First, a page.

Improving the control process may be not top priority of the machine vendors. In the mean time, investigate how the operators make these errors: Are the same part numbers on the reel, or do you have to use the BOM to translate the part number on the reel with the one the machine displays on the monitor? Are the part numbers 110-1156 and 110-1165 right next to each other? Are you re-using the reels and part numbers corrected on the label? Did you get only strips of tape without reels? Use your own imagination, how incorrect part numbers are loaded to the machine.

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Stephen

#19352

Wrong Part | 1 April, 2002

Do you have double "sign-offs"? I.E. two operators look at each reel that gets changed? That helps a lot. One place I worked had labels made up that had the operator put down what the part was and the time and two sets of initials. What I have never figured out is why we would go for months and months without a single mistake then all of a sudden, there would be lots of them in a week. I've seen this at more than one place. When I worked midnight shift, about half the time that we heard that day or afternoon shift put a wrong part on, I would catch one of the midnight operators about to make a mistake. Where I am now, we use lots of dedicated feeders, which reduces the number of reel changes. Therefore the number of chances for a wrong part are reduced. We do 3-8 setups a day.

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Bob

#19354

Wrong Part | 1 April, 2002

One thing to bear in mind when bar coding, make sure that the reel taken off and the new reel being put on is bar coded.

What I have seen previously is that operators bar code the same reel twice, for them it is easier, but does will not always catch mistakes. This sounds obvious, but it is all about education and training and using conscientious operators.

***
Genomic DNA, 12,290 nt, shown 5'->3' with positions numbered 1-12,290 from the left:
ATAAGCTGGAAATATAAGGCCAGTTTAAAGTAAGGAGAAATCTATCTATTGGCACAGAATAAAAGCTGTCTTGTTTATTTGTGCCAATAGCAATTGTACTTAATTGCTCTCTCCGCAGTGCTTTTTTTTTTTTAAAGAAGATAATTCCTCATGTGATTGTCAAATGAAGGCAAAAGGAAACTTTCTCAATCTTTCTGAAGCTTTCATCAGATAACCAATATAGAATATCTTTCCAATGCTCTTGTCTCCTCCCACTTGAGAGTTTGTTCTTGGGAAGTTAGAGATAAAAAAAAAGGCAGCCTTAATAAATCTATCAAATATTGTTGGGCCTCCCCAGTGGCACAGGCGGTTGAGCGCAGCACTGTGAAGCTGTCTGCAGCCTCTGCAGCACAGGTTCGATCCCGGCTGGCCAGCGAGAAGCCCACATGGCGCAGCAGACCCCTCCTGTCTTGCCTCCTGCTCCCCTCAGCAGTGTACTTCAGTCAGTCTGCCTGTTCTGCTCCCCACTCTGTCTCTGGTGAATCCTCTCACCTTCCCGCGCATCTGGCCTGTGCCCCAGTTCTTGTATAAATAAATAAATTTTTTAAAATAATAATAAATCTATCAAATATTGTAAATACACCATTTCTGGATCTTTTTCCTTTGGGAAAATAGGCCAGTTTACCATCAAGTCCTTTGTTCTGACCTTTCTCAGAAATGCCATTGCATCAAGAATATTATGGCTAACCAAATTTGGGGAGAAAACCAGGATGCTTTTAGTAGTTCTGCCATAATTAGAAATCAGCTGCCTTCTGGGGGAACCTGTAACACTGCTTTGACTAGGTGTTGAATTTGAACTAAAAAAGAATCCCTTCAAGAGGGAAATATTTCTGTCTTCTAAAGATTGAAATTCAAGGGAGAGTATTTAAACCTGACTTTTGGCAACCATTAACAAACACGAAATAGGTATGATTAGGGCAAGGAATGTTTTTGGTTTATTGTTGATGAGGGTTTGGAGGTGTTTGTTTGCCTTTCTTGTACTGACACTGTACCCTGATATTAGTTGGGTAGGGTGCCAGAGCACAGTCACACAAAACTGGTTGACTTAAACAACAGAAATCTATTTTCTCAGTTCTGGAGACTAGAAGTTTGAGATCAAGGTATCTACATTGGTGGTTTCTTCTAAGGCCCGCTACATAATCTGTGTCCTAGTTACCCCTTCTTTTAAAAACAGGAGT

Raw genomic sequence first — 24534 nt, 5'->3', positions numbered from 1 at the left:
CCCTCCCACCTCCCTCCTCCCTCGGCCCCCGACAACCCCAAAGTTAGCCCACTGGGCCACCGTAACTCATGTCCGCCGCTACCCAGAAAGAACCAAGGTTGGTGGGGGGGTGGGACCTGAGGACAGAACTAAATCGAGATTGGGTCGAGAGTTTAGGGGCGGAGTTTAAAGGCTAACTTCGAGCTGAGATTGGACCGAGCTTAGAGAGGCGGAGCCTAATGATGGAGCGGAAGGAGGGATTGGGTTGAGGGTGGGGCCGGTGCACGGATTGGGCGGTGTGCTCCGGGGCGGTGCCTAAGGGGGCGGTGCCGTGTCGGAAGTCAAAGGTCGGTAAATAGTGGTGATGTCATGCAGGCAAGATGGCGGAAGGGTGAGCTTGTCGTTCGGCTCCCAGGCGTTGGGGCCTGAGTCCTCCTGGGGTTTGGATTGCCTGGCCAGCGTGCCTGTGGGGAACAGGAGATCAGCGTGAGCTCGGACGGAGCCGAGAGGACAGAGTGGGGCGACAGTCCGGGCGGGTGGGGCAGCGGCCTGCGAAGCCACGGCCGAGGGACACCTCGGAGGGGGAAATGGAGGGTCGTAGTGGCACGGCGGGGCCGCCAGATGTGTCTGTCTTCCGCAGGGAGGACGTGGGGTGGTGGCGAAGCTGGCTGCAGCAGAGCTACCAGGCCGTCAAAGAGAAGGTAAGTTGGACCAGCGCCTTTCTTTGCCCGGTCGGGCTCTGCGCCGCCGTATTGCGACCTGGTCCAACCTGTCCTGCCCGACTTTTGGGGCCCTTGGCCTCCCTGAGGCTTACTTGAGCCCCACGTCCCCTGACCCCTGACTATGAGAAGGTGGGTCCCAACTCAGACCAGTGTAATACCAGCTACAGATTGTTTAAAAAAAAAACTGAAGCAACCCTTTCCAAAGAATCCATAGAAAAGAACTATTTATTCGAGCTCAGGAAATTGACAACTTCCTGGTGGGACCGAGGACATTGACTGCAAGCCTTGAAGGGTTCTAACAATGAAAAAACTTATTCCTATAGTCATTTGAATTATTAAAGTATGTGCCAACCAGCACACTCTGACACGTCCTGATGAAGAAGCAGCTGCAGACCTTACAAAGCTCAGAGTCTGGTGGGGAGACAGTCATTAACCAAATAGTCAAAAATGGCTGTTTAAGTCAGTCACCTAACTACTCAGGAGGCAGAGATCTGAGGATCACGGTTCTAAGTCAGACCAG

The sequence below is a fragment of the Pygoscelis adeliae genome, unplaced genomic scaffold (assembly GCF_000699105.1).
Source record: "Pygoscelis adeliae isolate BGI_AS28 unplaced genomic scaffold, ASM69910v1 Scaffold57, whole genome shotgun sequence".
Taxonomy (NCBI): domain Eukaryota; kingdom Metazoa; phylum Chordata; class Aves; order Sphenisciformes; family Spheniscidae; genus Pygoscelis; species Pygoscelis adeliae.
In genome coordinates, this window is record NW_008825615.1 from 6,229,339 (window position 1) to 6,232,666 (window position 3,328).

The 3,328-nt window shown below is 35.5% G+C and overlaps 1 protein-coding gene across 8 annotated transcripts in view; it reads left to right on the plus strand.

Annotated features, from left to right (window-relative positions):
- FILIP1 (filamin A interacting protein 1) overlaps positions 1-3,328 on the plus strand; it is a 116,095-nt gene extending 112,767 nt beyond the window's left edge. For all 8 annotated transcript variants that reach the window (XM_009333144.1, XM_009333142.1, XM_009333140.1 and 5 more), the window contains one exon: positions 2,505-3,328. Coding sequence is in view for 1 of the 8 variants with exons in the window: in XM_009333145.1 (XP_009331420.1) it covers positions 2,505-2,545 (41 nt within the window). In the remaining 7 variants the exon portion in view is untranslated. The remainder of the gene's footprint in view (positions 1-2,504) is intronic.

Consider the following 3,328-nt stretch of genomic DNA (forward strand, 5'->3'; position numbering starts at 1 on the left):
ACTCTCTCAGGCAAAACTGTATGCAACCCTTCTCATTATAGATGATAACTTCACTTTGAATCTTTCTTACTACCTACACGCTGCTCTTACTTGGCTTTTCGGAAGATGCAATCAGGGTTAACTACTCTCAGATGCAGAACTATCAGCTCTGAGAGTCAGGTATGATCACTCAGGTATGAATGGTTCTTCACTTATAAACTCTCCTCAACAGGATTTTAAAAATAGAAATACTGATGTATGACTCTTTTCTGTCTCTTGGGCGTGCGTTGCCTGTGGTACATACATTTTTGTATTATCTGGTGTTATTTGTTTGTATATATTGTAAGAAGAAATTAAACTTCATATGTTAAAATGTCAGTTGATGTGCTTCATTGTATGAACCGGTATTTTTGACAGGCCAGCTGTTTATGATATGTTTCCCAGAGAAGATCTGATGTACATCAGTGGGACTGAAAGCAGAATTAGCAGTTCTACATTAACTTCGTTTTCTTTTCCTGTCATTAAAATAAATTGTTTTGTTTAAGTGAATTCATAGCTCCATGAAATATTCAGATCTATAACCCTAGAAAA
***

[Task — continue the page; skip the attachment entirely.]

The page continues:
If someone could come up with a 100% way of ensuring the correct reel is always fitted they would become very rich very quick. Please let me know if anyone out there knows of a way

Best of luck.

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#19355

Wrong Part | 1 April, 2002

the good and bad days are normal results of statistics. You enter some variables like number of feeders, length of part numbers, day of the week, sexual satisfaction of the operator a.s.f. , you get some statistical distribution. It tells us that on certain days, we should not refill any components on the machine ( April 1. ).

Fact is, that a machine supplier had a good idea to implement a barcode reading system, but did not complete the functionality. Barcode is a good tool to avoid human errors, as Cal mentioned, but to execute it in a way that you easily forget how it works, makes it a bad tool. And then, where did Siemens find that ancient barcode reader gun. It shoots like a cut off shot gun. Every cashier has a better barcode reader. It is attached to the key board with a spiral cable, but should be working remotely like the ones from SAM�s club. When you read a barcode, you have to tell the machine in which feeder you are about to fill this component. Therefor you read a barcode attached to the machine door, which contains the information of the feeder table location. Because you can not aim, you get a B��p instead of a Beep. You do this a few times and then you find out other tricks to make it Beep. Why is the machine not showing this particular feeder location with a blinking light, laser pointer or at least a picture of the feeder table on the monitor?? This entire barcode thing looks only good in the sales brochure. You are the customer. You bought it. If it does not work you complain. If nobody listens, you have to yell. I think, wrong components are a serious problem and require more attention.

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#19395

Wrong Part | 4 April, 2002

Never can tell which jems you'll find in a search the fine SMTnet Archives, like http://www.smtnet.com/forums/Index.cfm?CFApp=1&Message_ID=9426